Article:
Mass Wine, Sacramental Wine, Communion Wine, Altar Wine

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Mass Wine, Sacramental Wine, Communion Wine, Altar Wine

The majority of mainstream liturgical churches require that sacramental wine should be pure grape wine. In the Eastern Orthodox Church, for example, sacramental wine used in the Divine Liturgy must usually be pure red grape wine, often sweet, though this is not required. Greek churches favour the use of Mavrodaphne or Nama, while Russian churches favour Kagor. Wines with additives, such as retsina, are not allowed.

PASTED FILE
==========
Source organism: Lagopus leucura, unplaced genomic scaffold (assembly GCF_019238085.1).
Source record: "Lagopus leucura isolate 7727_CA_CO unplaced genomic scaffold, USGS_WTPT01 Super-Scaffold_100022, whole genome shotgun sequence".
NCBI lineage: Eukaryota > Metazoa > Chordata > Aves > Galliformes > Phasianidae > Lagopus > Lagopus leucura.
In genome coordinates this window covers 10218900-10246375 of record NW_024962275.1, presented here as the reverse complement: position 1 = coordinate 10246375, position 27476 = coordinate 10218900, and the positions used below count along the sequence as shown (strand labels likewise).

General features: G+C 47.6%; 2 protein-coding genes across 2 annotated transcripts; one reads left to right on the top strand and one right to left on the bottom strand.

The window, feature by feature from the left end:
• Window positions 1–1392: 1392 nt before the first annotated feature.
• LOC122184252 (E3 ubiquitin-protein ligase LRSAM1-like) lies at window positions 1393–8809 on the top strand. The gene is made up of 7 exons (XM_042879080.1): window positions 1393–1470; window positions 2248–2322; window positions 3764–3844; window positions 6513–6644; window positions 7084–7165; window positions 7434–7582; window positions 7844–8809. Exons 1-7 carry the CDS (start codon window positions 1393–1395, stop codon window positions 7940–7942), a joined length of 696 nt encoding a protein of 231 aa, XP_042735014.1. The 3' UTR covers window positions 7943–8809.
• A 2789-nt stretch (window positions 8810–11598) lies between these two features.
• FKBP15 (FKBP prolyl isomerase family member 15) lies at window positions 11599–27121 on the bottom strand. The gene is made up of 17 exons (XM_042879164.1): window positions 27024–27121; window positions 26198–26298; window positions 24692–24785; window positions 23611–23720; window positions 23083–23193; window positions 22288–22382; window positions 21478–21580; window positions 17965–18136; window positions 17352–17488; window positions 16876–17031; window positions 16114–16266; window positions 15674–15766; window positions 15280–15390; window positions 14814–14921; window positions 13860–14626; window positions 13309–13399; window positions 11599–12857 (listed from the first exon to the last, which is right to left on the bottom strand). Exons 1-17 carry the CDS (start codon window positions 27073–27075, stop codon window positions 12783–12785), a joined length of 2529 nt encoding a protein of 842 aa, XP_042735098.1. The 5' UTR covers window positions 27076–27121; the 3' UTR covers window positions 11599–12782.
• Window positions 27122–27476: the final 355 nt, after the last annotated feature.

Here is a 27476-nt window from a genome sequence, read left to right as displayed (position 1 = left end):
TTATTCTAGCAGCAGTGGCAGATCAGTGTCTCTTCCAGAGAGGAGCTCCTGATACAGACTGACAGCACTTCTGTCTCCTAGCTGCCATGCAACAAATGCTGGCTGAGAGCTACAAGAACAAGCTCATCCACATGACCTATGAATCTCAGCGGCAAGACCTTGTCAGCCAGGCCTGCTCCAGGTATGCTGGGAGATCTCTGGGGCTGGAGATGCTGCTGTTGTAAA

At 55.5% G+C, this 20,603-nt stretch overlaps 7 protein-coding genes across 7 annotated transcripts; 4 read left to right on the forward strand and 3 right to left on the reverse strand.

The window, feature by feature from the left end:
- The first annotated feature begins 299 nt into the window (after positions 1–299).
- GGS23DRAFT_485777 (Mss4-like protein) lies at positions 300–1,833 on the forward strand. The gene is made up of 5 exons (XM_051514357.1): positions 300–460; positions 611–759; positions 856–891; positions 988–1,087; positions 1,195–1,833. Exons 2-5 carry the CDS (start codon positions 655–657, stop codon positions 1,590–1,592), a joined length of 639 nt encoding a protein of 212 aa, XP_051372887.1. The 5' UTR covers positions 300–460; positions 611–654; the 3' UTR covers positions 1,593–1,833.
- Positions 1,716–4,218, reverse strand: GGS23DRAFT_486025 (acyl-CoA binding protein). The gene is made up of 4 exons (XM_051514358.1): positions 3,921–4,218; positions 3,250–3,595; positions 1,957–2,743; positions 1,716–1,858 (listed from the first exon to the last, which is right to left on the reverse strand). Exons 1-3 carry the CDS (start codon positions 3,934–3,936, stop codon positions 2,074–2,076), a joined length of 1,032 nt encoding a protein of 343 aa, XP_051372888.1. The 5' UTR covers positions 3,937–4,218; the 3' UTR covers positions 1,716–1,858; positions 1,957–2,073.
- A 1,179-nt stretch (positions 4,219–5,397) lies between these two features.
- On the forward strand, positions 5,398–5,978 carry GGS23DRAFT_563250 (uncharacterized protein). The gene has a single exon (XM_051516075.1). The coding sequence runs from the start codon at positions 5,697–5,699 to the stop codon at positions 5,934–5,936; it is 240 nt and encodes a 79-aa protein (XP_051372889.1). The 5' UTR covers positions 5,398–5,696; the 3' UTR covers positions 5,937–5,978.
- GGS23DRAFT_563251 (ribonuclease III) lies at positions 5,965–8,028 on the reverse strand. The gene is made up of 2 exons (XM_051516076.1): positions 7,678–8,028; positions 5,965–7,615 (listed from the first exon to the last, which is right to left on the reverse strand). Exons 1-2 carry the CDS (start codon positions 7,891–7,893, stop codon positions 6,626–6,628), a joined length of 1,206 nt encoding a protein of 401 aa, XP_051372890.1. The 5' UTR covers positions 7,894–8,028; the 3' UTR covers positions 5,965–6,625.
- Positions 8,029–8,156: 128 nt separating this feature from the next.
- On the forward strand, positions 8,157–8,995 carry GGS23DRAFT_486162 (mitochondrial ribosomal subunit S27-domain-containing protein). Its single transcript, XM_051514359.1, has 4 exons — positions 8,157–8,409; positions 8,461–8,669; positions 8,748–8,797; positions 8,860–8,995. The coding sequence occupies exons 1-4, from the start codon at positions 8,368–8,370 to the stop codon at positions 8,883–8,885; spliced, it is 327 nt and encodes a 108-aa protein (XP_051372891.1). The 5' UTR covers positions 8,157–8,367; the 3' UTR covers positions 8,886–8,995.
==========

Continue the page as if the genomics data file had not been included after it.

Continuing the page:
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In Eastern Christianity sacramental wine is usually red, to better symbolize its change from wine into the blood of Jesus Christ, as is believed to happen at the Eucharist. In the Eastern Orthodox Church, wine used for the Divine Liturgy must be fermented, red grape wine.

In Western Christianity, white wine is also used for the practical purpose of avoiding stains on the altar cloths.[2]

In most liturgical rites, such as the Roman, Byzantine, Antiochene, and Alexandrian, a small quantity of water is added to the wine when the chalice is prepared, while in the Armenian Rite the wine is consecrated without the previous mingling of water. In the Byzantine Rite some warm water, referred to as the zeon (Greek: “boiling”), is added to the consecrated wine shortly before the Communion.

Mass Wine, Sacramental Wine, Communion Wine, Altar Wine